CD30 was originally described as a marker of Hodgkin's and Reed-Sternberg cells in Hodgkin's lymphoma. Cloning and characterization of cDNAs encoding CD30 and its ligand (CD30L) established these proteins as members of the tumor necrosis factor receptor (TNFR) and tumor necrosis factor (TNF) superfamilies, respectively. Expression of CD30 is mostly restricted to virus-infected lymphocytes, neoplasms of lymphoid origin and a subset of activated T cells which produce Th2-type cytokines. The ligand is present on activated T cells, resting B cells, granulocytes, and the medulla of the thymus (epithelial cells and Hassal's corpuscles) as well as in various leukemia cells. The biological function of CD30 is pleiotropic but has come to be understood in the context of co-stimulatory signals. Signal transduction of CD30 utilizes signal transducers, TNFR-associated factors (TRAF1, 2, 3 and 5), which are shared by other TNFR family members. Mechanisms of signal transduction leading to diverse biological functions remain to be elucidated.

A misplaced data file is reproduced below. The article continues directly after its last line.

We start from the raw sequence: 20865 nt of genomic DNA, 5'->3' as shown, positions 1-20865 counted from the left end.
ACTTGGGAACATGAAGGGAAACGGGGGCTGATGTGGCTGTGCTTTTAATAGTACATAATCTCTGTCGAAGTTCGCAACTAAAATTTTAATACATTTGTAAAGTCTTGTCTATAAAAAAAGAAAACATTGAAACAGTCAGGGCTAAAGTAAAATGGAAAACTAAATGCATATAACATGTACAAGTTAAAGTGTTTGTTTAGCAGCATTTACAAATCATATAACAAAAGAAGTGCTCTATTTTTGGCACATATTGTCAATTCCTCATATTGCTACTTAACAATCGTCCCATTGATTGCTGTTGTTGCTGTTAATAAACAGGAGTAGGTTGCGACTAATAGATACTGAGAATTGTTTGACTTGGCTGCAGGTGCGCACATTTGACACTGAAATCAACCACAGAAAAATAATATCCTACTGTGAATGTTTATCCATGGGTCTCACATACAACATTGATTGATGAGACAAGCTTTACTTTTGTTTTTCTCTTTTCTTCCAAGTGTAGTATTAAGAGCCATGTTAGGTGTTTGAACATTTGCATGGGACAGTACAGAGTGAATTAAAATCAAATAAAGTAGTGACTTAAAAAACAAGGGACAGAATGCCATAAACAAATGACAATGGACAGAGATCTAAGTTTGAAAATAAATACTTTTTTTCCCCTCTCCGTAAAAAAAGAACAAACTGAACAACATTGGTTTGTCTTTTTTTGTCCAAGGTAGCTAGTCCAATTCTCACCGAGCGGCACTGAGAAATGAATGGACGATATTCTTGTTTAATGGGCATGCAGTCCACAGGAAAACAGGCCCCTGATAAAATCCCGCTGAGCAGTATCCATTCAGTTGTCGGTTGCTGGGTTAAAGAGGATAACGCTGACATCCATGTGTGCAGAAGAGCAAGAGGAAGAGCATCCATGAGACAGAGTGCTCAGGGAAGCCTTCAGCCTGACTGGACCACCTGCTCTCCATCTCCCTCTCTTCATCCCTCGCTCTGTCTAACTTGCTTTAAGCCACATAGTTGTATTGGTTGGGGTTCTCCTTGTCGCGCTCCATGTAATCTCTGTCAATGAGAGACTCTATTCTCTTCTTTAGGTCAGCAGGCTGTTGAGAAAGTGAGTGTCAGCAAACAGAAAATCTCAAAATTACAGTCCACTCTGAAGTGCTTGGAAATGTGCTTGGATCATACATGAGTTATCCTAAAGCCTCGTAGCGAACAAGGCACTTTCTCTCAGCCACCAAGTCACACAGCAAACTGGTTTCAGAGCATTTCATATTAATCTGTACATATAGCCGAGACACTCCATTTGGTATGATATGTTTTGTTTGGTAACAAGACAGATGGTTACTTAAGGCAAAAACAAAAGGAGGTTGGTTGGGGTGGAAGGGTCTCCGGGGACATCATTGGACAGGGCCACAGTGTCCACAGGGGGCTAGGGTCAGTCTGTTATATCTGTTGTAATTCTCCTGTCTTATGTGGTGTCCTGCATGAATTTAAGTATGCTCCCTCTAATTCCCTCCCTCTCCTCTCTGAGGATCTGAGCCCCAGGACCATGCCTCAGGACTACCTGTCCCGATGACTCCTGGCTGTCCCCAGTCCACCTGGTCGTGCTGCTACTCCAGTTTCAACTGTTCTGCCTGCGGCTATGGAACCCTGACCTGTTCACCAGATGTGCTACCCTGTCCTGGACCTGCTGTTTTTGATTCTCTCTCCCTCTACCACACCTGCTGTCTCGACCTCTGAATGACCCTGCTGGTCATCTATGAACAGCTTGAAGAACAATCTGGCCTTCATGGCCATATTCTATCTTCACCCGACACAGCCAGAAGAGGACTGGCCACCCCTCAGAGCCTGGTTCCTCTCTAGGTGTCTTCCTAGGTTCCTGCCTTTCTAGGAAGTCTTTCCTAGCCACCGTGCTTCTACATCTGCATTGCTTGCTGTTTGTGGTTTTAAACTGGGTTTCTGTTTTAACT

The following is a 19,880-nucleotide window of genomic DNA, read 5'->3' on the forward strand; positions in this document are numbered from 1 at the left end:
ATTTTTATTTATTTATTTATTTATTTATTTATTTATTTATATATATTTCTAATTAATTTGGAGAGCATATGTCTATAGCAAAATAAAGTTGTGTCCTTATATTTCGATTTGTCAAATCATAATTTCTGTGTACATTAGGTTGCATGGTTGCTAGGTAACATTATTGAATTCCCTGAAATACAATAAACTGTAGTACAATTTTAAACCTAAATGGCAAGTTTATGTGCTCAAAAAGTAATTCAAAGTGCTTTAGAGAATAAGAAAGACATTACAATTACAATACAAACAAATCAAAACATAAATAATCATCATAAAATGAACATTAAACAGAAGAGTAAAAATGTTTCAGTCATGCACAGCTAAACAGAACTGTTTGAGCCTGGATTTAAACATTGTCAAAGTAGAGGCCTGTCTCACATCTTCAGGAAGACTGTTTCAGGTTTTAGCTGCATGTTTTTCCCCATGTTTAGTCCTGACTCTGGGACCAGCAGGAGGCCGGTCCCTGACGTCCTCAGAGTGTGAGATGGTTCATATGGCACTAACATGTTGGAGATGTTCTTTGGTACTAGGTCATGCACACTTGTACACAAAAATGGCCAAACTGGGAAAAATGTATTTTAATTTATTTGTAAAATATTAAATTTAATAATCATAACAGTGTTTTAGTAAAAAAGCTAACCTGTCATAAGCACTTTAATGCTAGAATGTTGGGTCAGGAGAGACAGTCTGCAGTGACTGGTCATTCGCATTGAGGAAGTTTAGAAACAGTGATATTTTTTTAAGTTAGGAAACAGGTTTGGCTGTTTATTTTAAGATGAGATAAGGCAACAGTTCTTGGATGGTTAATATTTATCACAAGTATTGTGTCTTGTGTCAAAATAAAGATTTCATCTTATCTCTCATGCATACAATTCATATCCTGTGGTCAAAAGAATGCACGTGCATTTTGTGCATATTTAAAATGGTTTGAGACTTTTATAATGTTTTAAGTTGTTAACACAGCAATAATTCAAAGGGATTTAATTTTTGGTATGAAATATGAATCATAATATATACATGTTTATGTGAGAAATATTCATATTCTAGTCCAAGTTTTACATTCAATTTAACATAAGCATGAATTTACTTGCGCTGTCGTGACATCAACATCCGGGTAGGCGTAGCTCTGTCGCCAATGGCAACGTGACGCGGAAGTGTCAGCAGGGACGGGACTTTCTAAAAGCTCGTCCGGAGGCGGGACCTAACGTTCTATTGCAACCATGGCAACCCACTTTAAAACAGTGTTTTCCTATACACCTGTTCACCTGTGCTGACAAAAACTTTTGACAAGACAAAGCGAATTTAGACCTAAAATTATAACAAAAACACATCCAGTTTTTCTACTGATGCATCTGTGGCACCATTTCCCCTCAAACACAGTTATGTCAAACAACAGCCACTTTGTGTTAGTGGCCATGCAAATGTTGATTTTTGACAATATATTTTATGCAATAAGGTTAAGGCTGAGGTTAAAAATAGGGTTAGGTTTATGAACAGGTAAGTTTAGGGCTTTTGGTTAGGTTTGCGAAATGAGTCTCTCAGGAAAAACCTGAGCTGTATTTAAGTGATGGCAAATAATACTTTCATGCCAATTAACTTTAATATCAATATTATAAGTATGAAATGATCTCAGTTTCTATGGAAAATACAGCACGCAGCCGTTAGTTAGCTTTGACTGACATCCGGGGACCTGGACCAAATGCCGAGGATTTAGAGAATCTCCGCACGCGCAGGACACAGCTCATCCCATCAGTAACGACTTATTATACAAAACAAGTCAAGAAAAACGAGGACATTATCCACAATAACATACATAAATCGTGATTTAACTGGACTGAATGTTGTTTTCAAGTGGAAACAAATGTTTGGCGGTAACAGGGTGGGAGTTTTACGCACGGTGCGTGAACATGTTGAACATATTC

Copyright 1998 Academic Press